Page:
Excerpts from

Ch誕n Monasticism & Chinese Society

II. The Existence and Historical Value of the Pai-Chang-Ch段ng Kuei

By Professor Francis R.S. Lee

The structure of the Pai-Chang-Ch段ng-Kuei was based on two principal elements. Basically, it followed the original monastic conception of early Buddhism. Socially it was an adaptation of Chinese social requirements. In Master Yang-I's preface he well exemplified the point:

All those enlightened monks, for instance, who possess the eyes to see the path would be named Chang Lao "Elders," just as the Honorable name of Subhuti in India or the Western regions was conditioned by learning and age. They would become the masters of cultivation and stay in the hut, which is the same as the room of Vimalakirti. This room is, of course, not simply a room for resting. (Ibid.)

The essential purpose of Huai-Hai's Pai-Chang-Ch'ing-Kuei, in my personal opinion, is to be seen in his famous proverb: "No daily work, no daily food." (cf. Huai-hai ch誕n-shih ta min , Buddhist Tripitaka, Vol. 481, p. 1156.) This proverb was repeatedly mentioned in all later editions and interpreted in different ways, but when one comprehensively studies the later revised editions, the ideological changes remind us that this proverb is not simply to be understood in its literary connotation as Buddhist scholars interpreted it. This proverb apparently is the central point of the Pai-Chang-Ch段ng-Kuei.

B. The Organization of the Monastery in the Pai-Chang-Ch段ng-Kuei

      In the organization of a Buddhist monastery, under the Abbot (chu Chih} there are two arms. {Ibid. pp. 1120-1133) The two chanceries are called "West Chancery" 
(the chancellors) and "East Chancery" (the central administration). (Ibid.) These two chanceries, as chapter VI explains, were selected by the Abbot after his inauguration (Ibid.) They are departmentalized, with different duties. There are seven different duties in the West chancery. (Ibid.) These seven different duties have no relation to each other. The principal duty in the West Chancery is Shou-tso () literally, "the first seat." There are two different Shou-tso in the West Chancery, the higher one is called Ch'ien-t'ang Shou-tso() which means the first seat in the front hall and the other one is called Hou-tang Shou-tso() which means the first seat in the back hall. A Shou-tso must be a learned monk and must be invited by the Abbot to serve in this position. They will primarily help the Abbot in his teaching duties. A Shou-tso could also be a candidate for the future Abbotship. (Ibid.) The person in charge of the monastic records and announcements, etc., is called Shu-chi(), which means "writer," but his duty was actually like that of a secretary in the present time. The person in charge of the visitors to the monastery was called Chih-k'o(), and he was the master of the guests. This is supposed to be quite an important position after the establishment of monasteries in the mountain' With the self supporting principle, the bath became more important for the daily life in the monastery. A special person in charge of this duty was called Chih-yu(), which means "the bath master." In later modified editions of the Pai-Chang-Ch段ng-Kuei, two new duties were developed. Chih-tsang(), the librarian of the Holy scriptures, and chih-tien() the master of the sanctuary and placed in the West Chancery.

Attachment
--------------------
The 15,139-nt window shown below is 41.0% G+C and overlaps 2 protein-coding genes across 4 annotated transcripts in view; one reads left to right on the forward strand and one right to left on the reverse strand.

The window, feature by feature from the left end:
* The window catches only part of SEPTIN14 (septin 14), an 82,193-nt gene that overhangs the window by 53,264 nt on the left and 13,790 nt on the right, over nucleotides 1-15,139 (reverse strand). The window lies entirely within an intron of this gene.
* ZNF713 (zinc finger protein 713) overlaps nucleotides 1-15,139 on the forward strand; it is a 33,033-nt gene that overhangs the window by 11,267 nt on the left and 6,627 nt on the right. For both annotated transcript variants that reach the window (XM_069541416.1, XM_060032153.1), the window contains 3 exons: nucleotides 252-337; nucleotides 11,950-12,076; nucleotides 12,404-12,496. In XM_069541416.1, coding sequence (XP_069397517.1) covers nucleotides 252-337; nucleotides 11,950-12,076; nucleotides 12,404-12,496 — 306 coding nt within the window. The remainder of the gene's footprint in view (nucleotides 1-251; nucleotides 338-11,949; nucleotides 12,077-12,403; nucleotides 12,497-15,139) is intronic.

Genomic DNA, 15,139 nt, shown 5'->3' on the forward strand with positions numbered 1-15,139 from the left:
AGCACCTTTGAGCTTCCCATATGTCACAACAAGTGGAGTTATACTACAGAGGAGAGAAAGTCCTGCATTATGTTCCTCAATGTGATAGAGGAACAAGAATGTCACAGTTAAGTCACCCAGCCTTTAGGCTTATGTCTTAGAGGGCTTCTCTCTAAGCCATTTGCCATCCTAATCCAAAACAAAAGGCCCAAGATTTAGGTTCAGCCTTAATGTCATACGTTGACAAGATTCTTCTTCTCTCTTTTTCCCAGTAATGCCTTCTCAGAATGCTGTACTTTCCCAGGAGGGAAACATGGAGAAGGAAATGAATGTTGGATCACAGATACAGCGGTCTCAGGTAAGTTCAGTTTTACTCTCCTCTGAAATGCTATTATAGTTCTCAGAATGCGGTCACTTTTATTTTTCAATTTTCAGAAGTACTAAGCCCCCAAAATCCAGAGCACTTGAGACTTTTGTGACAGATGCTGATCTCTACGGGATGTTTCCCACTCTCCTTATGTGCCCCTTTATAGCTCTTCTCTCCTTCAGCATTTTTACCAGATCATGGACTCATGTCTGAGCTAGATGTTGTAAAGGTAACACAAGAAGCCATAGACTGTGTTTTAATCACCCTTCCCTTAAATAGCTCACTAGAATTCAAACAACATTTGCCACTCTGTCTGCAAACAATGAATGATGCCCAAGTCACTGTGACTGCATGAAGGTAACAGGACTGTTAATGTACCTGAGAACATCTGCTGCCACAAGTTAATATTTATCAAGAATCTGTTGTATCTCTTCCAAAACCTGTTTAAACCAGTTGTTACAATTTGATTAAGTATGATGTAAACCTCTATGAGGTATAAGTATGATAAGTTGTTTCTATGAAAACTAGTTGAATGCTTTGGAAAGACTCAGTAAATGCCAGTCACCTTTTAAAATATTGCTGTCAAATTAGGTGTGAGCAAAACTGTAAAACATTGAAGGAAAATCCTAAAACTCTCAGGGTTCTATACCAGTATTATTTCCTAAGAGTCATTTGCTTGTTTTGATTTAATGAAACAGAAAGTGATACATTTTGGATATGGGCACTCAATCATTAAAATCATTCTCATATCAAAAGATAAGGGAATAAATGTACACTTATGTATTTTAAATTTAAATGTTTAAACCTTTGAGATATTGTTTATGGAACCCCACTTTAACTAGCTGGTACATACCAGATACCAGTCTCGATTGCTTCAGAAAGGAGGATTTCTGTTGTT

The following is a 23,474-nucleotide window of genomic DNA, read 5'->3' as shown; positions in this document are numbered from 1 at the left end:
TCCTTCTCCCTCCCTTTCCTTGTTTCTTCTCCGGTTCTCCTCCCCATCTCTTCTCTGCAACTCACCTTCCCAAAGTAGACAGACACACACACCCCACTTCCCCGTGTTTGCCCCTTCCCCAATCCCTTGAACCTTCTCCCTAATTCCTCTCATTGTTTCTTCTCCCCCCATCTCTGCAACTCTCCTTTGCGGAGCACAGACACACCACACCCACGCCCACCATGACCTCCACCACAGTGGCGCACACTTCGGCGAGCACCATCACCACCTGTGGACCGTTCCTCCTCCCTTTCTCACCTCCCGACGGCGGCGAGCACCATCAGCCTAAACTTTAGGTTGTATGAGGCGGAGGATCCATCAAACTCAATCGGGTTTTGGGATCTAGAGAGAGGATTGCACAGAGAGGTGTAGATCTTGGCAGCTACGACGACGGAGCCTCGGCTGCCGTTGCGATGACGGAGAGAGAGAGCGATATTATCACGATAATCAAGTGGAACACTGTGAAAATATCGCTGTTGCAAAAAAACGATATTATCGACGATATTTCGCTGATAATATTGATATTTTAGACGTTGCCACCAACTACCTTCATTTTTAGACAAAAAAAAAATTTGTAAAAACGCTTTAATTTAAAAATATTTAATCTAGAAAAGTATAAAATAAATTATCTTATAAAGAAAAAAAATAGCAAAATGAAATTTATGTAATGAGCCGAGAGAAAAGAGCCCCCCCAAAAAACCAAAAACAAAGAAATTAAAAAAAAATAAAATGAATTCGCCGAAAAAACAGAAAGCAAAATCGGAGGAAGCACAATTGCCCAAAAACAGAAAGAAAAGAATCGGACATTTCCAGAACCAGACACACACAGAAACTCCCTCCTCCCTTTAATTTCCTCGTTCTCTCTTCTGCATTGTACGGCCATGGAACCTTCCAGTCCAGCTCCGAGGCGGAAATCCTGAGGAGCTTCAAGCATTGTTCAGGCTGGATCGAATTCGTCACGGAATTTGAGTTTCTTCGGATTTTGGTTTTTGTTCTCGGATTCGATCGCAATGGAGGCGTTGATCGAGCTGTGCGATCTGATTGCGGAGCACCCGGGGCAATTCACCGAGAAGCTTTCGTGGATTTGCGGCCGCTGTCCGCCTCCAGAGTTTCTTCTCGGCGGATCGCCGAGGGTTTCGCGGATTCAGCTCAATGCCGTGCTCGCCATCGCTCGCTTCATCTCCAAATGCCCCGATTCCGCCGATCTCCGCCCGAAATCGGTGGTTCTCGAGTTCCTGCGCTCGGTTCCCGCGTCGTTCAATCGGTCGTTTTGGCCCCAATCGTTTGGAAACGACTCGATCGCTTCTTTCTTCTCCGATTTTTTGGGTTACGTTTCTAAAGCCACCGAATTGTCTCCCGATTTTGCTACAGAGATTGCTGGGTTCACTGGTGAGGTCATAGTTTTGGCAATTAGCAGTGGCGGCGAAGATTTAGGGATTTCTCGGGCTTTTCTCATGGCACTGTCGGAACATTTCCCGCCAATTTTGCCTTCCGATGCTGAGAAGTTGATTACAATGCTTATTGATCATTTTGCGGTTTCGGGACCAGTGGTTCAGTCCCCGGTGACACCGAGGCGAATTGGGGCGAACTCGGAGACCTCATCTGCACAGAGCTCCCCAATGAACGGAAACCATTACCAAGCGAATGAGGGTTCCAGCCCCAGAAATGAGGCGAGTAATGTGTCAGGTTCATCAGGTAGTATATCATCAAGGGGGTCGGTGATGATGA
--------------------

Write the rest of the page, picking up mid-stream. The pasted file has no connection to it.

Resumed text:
To be continued